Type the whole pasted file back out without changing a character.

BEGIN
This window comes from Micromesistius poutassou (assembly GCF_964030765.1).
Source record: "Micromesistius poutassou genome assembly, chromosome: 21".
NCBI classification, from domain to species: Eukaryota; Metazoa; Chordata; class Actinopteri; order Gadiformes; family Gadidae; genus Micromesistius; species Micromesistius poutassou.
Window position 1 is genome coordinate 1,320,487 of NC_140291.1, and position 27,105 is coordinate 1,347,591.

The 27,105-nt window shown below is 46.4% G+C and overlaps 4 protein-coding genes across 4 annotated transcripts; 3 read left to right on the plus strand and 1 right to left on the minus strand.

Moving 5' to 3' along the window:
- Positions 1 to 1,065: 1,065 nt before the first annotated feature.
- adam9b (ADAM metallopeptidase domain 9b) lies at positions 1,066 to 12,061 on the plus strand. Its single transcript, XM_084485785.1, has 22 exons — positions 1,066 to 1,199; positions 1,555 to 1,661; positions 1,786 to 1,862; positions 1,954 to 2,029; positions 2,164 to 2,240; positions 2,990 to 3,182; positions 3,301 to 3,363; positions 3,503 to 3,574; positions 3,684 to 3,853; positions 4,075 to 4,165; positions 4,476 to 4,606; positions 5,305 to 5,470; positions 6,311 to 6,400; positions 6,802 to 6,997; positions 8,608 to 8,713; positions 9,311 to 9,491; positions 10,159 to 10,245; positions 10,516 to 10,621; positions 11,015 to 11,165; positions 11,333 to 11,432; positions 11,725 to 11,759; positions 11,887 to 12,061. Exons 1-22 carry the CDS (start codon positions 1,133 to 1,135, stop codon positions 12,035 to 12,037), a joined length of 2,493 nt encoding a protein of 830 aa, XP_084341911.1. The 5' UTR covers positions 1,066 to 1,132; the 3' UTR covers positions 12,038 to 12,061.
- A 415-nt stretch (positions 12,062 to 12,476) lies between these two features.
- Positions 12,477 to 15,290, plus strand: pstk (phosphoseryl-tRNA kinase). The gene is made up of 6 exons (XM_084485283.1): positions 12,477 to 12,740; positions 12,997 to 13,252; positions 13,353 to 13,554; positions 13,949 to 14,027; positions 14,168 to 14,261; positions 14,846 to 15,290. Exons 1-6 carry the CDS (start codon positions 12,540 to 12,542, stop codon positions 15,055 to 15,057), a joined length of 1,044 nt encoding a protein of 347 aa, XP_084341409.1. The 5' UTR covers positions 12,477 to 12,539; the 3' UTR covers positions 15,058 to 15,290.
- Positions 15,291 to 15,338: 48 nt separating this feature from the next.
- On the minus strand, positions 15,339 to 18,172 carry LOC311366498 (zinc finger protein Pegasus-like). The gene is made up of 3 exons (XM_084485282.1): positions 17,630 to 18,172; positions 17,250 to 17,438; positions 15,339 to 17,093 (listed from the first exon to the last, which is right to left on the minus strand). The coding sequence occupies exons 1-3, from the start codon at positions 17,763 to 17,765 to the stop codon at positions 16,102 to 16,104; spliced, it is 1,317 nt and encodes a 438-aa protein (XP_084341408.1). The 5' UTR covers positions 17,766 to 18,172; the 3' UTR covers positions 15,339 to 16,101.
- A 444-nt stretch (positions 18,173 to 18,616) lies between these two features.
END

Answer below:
This window comes from Micromesistius poutassou (assembly GCF_964030765.1).
Source record: "Micromesistius poutassou genome assembly, chromosome: 21".
NCBI classification, from domain to species: Eukaryota; Metazoa; Chordata; class Actinopteri; order Gadiformes; family Gadidae; genus Micromesistius; species Micromesistius poutassou.
Window position 1 is genome coordinate 1,320,487 of NC_140291.1, and position 27,105 is coordinate 1,347,591.

The 27,105-nt window shown below is 46.4% G+C and overlaps 4 protein-coding genes across 4 annotated transcripts; 3 read left to right on the plus strand and 1 right to left on the minus strand.

Moving 5' to 3' along the window:
- Positions 1 to 1,065: 1,065 nt before the first annotated feature.
- adam9b (ADAM metallopeptidase domain 9b) lies at positions 1,066 to 12,061 on the plus strand. Its single transcript, XM_084485785.1, has 22 exons — positions 1,066 to 1,199; positions 1,555 to 1,661; positions 1,786 to 1,862; positions 1,954 to 2,029; positions 2,164 to 2,240; positions 2,990 to 3,182; positions 3,301 to 3,363; positions 3,503 to 3,574; positions 3,684 to 3,853; positions 4,075 to 4,165; positions 4,476 to 4,606; positions 5,305 to 5,470; positions 6,311 to 6,400; positions 6,802 to 6,997; positions 8,608 to 8,713; positions 9,311 to 9,491; positions 10,159 to 10,245; positions 10,516 to 10,621; positions 11,015 to 11,165; positions 11,333 to 11,432; positions 11,725 to 11,759; positions 11,887 to 12,061. Exons 1-22 carry the CDS (start codon positions 1,133 to 1,135, stop codon positions 12,035 to 12,037), a joined length of 2,493 nt encoding a protein of 830 aa, XP_084341911.1. The 5' UTR covers positions 1,066 to 1,132; the 3' UTR covers positions 12,038 to 12,061.
- A 415-nt stretch (positions 12,062 to 12,476) lies between these two features.
- Positions 12,477 to 15,290, plus strand: pstk (phosphoseryl-tRNA kinase). The gene is made up of 6 exons (XM_084485283.1): positions 12,477 to 12,740; positions 12,997 to 13,252; positions 13,353 to 13,554; positions 13,949 to 14,027; positions 14,168 to 14,261; positions 14,846 to 15,290. Exons 1-6 carry the CDS (start codon positions 12,540 to 12,542, stop codon positions 15,055 to 15,057), a joined length of 1,044 nt encoding a protein of 347 aa, XP_084341409.1. The 5' UTR covers positions 12,477 to 12,539; the 3' UTR covers positions 15,058 to 15,290.
- Positions 15,291 to 15,338: 48 nt separating this feature from the next.
- On the minus strand, positions 15,339 to 18,172 carry LOC311366498 (zinc finger protein Pegasus-like). The gene is made up of 3 exons (XM_084485282.1): positions 17,630 to 18,172; positions 17,250 to 17,438; positions 15,339 to 17,093 (listed from the first exon to the last, which is right to left on the minus strand). The coding sequence occupies exons 1-3, from the start codon at positions 17,763 to 17,765 to the stop codon at positions 16,102 to 16,104; spliced, it is 1,317 nt and encodes a 438-aa protein (XP_084341408.1). The 5' UTR covers positions 17,766 to 18,172; the 3' UTR covers positions 15,339 to 16,101.
- A 444-nt stretch (positions 18,173 to 18,616) lies between these two features.